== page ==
If you don't think you need earthquake insurance, read on:
On an early morning in December 1811, Eliza Bryan of New Madrid was jolted awake by a terrifying shaking and saw chaos.
"The screams of the affrighted inhabitants running to and fro, not knowing where to go, or what to do — the cries of the fowls and beasts of every species — the cracking of trees falling and the roaring of the Mississippi ... formed a scene truly horrible," she wrote in a letter in 1816.
There was a "very awful noise, resembling loud but distant thunder, but more hoarse and vibrating, which was followed in a few minutes by the complete saturation of the atmosphere with sulphurous vapor, causing total darkness."
It was the first of several shocks over the next two months. She saw land "visibly waving like a gentle sea" and fissures open in the earth spewing sand and water into the air.
The river did indeed flow backward for a while, she wrote. It also formed a tsunami.
"At first, the Mississippi seemed to recede from its banks, and its waters gathering up like a mountain, leaving for the moment many boats, which were here on their way to New Orleans, on bare sand, in which time the poor sailors made their escape from them," she wrote.
Then the river came roaring back as a steep wave 15 to 20 feet high, tearing the boats from their moorings and ripping up trees on the bank. "The river was literally covered with the wrecks of boats and 'tis said that one was wrecked in which there was a lady and six children, all of whom were lost," she wrote.
All the shaking left the people fearful. They abandoned their houses and camped on a hilltop for months.
Some debate ensued about the true strength of the New Madrid quakes of two centuries ago. Perhaps they didn't really ring church bells in Boston.
But they were very powerful shakes. And, due to unfortunate geology, another big shake on the New Madrid fault would likely be felt strongly in St. Louis, 125 miles north, especially in the lands along the rivers and streams.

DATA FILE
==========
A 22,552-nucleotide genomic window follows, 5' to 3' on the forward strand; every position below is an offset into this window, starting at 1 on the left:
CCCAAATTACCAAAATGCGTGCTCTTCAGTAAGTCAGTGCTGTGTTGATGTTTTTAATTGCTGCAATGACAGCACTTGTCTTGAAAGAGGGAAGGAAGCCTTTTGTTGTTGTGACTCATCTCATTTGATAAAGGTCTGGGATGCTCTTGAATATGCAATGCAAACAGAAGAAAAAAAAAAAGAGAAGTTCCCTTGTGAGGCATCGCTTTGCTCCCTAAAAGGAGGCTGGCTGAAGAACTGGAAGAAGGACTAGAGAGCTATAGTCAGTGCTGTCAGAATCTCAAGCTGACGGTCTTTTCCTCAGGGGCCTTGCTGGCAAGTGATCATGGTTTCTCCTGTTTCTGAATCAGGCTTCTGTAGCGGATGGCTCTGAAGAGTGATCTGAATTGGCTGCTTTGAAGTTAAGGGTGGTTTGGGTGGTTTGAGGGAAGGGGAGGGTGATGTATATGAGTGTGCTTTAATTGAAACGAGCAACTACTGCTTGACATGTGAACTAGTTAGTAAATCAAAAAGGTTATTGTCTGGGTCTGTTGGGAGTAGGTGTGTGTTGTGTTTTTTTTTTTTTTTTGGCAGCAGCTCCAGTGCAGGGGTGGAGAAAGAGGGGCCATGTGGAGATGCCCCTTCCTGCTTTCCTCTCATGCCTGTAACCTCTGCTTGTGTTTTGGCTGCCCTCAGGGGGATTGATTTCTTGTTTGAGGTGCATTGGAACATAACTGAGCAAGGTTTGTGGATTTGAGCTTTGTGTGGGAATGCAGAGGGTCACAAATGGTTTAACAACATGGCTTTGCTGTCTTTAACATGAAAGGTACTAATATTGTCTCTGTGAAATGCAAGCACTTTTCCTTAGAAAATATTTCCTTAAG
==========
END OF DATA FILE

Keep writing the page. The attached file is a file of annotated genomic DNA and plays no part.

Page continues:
State Geologist Joe Gillman gives a deadpan description: collapsed roadways and bridges, electrical failure, broken water lines, shattered fuel pipelines, landslides and the "collapse of certain structures." In other words, your house might crack open or fall down.
So, if we're at risk a terrible shake, why won't homeowners spend about $150 a year for quake insurance?
Earthquake coverage has declined in St. Louis over the past decade, according to the Missouri Department of Insurance. In St. Louis County, 62 percent of homes had coverage in 2009, down from 73 percent in 2002. In St. Charles County, coverage dropped from 66 percent from 77 percent. In the city of St. Louis, it fell to 36 percent from 48 percent.
Illinois state insurance officials don't keep statistics on earthquake coverage.
Standard homeowners insurance policies exclude earthquakes. Homeowners must buy a special rider if they want coverage.
The cost of coverage has risen substantially over the years, but it's still fairly cheap. Earthquake coverage averages $153 a year in St. Louis County, $161 in St. Louis, $87 in Jefferson County and $99 in St. Charles County. Brick homes are costlier to insure than frame houses. Cost also varies with nearness to the fault and the kind of land the house sits on.
Of course, it's hard to get too worried about earthquakes in St. Louis. The U.S. Geological Service says the chance of an 1812-style mega-quake in next 50 years is about 7 to 10 percent. The chance of a lesser quake, which might crack walls and topple chimneys here, is 25 to 40 percent.
Then again, the chance of your house burning down is small too. But you wouldn't go without fire insurance. Insurance is meant to protect you from unlikely events that would otherwise leave you homeless or broke. An earthquake could do that.
As a guy who likes St. Louis, my nightmare involves thousands of people left homeless by a quake with no money to rebuild. Like New Orleans after Katrina, we might never fully recover.
The skimpiness of quake coverage is also a turn-off for homeowners. Deductibles are gigantic, often 10 to 20 percent of the home's value and another 10 to 20 percent on the home's contents. Note that the deductible applies to the home's value, not the damage. On a $200,000 house with a 15 percent deductible you might be on the hook for $30,000 before coverage kicks in.
Missouri Insurance Commissioner John Huff is perturbed by all this.
"The products offered by insurance companies are not meeting the needs of Missouri homeowners when it comes to earthquake protection, and now it's affecting our largest metropolitan area," he says.
He attributes the decline in coverage to a combination of the recession, higher prices and the giant deductibles.
In fact, insurers have been in a general retreat from catastrophic risk for several years, chastened mainly by massive losses to hurricanes. Some insurers have stopped offering quake coverage, although it's still widely available. State Farm, the biggest insurer in the state, offers coverage.